# An example of a bounded countably infinite subset of the real numbers.

I've been trying to think of an example of bounded, countably infinite subset of the real numbers. However, knowing that countably infinite means can be put into 1-1 correspondence with the naturals, this doesn't seem intuitively obvious.

$$\left\{\frac1n:n\in\Bbb Z^+\right\}$$

• Why am I so dumb? – user55511 Jan 7 '13 at 22:14
• @user55511: It’s fine. Don’t be so hard on yourself. Everyone has his or her own moments. :) – Haskell Curry Jan 7 '13 at 22:16
• @user55511: We’ve all known that feeling a time or two; don’t worry about it too much. – Brian M. Scott Jan 7 '13 at 22:21
• Any particular reason why choose positive integers rather than natural numbers? – Dahn Jan 8 '13 at 1:19
• @ChristianMann yes. Otherwise $\mathbb{N}$ is not a monoid under addition. For me, $\mathbb{N}$ is the smallest set such that $0 \in \mathbb{N}$ and $\forall n \in \mathbb{N}, n + 1 \in \mathbb{N}$. It is only natural for the "point" here to be $0$ and not $1$, since addition is primitively recursive. – Philip JF Jan 8 '13 at 4:27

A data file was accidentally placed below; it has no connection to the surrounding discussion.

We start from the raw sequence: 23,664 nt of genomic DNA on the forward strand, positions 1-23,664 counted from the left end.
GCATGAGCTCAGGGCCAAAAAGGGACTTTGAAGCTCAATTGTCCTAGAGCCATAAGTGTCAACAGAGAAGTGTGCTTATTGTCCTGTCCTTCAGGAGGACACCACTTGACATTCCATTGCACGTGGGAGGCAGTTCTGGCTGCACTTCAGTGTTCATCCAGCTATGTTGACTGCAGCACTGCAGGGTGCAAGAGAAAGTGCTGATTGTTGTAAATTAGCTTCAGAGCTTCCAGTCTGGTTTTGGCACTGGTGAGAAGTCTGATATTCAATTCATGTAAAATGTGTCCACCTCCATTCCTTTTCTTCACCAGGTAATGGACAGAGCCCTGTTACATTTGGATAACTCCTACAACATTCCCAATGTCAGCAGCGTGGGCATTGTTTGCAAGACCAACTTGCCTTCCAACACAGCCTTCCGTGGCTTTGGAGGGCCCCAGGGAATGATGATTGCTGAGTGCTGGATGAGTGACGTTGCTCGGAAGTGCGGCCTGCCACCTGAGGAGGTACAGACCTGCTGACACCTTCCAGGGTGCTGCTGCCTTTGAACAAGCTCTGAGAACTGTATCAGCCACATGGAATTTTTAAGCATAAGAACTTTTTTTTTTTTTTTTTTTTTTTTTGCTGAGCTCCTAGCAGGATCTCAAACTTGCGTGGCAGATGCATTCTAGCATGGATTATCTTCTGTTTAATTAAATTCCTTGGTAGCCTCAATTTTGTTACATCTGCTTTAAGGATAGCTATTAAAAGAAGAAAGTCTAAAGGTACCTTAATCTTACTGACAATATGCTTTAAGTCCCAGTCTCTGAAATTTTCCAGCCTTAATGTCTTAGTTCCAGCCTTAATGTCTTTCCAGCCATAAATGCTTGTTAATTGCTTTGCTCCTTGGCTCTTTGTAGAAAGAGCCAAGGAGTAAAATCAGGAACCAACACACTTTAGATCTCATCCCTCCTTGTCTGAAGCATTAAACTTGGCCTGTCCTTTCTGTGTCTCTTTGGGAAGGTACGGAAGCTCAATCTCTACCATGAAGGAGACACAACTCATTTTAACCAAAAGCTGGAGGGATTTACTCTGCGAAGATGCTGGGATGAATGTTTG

The set of rationals contained in $[0,1]$ is another example.

If you start off with any countably infinite set $S \subseteq (- \infty,\infty)$ that is unbounded, then there is a quick way out. The inverse tangent function $\tan^{-1}$ maps $(- \infty,\infty)$ bijectively to the bounded interval $\left( - \dfrac{\pi}{2},\dfrac{\pi}{2} \right)$, so the image ${\tan^{-1}}[S]$ is a bounded and countably infinite set. :)

$$\mathbb{Q} \cap [a,b]$$ where $a,b \in \mathbb{R}$, $a<b$.

Let $A = \{ 1/n : n \in \mathbb{N} \}$ where $\mathbb{N} = \{ 1, 2, 3, ... \}$.

$A$ is bounded between 0 and 1, and has an obvious bijection with $\mathbb{N}$.

$\left\{\frac{1}{n} | n \in \mathbb{N}\right\}$

• It's bounded in $(0,1]$
• It corresponds to $\mathbb{N}$ by $\varphi(n)=\frac{1}{n}$